Electrospinning of nanofibers from non-polymeric systems: Polymer-free nanofibers from cyclodextrin derivatives
Royal Society of Chemistry
621 - 631
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Please cite this item using this persistent URLhttp://hdl.handle.net/11693/21620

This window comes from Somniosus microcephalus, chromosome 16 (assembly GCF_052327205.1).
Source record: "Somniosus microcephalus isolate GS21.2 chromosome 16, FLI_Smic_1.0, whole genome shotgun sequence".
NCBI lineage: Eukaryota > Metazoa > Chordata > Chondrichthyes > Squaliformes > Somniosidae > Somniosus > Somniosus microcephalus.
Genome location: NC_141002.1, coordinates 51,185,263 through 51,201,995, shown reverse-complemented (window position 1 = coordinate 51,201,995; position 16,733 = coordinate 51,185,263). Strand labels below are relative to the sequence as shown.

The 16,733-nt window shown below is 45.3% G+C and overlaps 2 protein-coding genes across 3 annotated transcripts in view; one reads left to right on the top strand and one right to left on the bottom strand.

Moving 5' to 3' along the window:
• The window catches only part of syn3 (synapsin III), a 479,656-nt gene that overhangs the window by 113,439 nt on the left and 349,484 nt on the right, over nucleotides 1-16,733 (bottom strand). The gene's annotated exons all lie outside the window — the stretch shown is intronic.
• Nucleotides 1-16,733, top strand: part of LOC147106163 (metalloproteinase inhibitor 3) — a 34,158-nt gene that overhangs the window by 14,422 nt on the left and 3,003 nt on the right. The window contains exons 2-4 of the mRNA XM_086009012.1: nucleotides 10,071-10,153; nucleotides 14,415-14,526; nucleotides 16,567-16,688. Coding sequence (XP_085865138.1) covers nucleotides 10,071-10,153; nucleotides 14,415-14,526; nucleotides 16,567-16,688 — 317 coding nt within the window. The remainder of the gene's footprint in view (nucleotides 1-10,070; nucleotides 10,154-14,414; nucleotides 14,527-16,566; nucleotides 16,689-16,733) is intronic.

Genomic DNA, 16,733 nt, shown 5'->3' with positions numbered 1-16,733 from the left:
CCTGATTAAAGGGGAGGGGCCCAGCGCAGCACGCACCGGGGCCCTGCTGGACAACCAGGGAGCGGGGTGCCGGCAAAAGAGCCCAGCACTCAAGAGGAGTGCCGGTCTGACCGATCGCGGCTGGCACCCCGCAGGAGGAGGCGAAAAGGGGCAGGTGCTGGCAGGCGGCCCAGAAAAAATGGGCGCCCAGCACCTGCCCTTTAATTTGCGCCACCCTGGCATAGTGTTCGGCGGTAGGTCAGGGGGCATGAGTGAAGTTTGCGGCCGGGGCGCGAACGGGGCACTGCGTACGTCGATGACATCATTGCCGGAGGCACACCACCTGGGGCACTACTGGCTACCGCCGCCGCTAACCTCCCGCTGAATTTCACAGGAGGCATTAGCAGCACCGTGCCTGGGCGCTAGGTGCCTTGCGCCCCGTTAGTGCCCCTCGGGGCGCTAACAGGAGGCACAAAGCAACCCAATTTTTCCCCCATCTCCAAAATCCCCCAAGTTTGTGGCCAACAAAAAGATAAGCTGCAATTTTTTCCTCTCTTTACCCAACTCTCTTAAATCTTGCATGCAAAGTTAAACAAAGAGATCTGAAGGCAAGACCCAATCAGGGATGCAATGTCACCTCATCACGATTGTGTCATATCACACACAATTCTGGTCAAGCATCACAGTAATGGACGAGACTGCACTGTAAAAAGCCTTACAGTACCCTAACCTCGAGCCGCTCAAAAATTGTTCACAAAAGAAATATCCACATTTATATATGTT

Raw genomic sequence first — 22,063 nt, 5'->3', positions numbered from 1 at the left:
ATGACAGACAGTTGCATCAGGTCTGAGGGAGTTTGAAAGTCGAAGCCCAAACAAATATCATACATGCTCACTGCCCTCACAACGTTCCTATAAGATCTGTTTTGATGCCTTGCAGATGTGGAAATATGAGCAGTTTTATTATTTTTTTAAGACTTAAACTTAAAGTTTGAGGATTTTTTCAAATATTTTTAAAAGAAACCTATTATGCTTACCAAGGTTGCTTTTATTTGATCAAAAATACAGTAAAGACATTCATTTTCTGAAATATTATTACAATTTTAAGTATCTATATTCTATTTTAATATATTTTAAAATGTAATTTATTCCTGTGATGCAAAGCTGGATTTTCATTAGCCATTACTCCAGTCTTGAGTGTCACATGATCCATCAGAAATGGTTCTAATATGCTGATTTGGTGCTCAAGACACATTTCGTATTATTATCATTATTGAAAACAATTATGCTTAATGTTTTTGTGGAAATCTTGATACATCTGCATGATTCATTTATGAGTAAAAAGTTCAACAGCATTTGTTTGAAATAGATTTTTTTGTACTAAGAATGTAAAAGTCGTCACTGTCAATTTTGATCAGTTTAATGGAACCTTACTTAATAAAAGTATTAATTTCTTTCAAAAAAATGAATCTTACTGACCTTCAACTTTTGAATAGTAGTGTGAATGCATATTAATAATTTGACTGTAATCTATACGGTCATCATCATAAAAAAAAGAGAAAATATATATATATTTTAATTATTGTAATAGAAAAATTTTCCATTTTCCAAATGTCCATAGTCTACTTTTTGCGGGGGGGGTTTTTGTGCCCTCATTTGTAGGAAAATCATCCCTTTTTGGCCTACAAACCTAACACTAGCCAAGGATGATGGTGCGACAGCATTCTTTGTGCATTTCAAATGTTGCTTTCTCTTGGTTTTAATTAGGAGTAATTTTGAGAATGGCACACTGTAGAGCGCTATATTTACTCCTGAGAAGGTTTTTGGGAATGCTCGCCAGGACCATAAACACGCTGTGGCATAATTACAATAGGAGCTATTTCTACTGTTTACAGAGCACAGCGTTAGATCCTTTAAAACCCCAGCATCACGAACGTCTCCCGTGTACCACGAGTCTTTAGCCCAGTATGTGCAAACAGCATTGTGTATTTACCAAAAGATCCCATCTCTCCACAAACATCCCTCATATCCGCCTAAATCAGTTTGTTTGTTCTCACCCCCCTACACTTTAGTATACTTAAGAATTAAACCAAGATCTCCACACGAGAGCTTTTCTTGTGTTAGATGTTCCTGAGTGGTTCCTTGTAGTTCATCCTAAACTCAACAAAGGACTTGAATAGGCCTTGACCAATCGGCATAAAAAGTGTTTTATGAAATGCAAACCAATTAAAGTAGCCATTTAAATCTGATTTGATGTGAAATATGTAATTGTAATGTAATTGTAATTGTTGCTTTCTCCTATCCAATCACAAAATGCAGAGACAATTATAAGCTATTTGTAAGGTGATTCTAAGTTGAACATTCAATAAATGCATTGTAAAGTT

High molecular weight polymers and high polymer concentrations are desirable for the electrospinning of nanofibers since polymer chain entanglements and overlapping are important for uniform fiber formation. Hence, the electrospinning of nanofibers from non-polymeric systems such as cyclodextrins (CDs) is quite a challenge since CDs are cyclic oligosaccharides. Nevertheless, in this study, we have successfully achieved the electrospinning of nanofibers from chemically modified CDs without using a carrier polymer matrix. Polymer-free nanofibers were electrospun from three different CD derivatives, hydroxypropyl-β-cyclodextrin (HPβCD), hydroxypropyl-γ-cyclodextrin (HPγCD) and methyl-β-cyclodextrin (MβCD) in three different solvent systems, water, dimethylformamide (DMF) and dimethylacetamide (DMAc). We observed that the electrospinning of these CDs is quite similar to polymeric systems in which the solvent type, the solution concentration and the solution conductivity are some of the key factors for obtaining uniform nanofibers. Dynamic light scattering (DLS) measurements indicated that the presence of considerable CD aggregates and the very high solution viscosity were playing a key role for attaining nanofibers from CD derivatives without the use of any polymeric carrier. The electrospinning of CD solutions containing urea yielded no fibers but only beads or splashes since urea caused a notable destruction of the self-associated CD aggregates in their concentrated solutions. The structural, thermal and mechanical characteristics of the CD nanofibers were also investigated. Although the CD derivatives are amorphous small molecules, interestingly, we observed that these electrospun CD nanofibers/nanowebs have shown some mechanical integrity by which they can be easily handled and folded as a free standing material. © 2012 The Royal Society of Chemistry.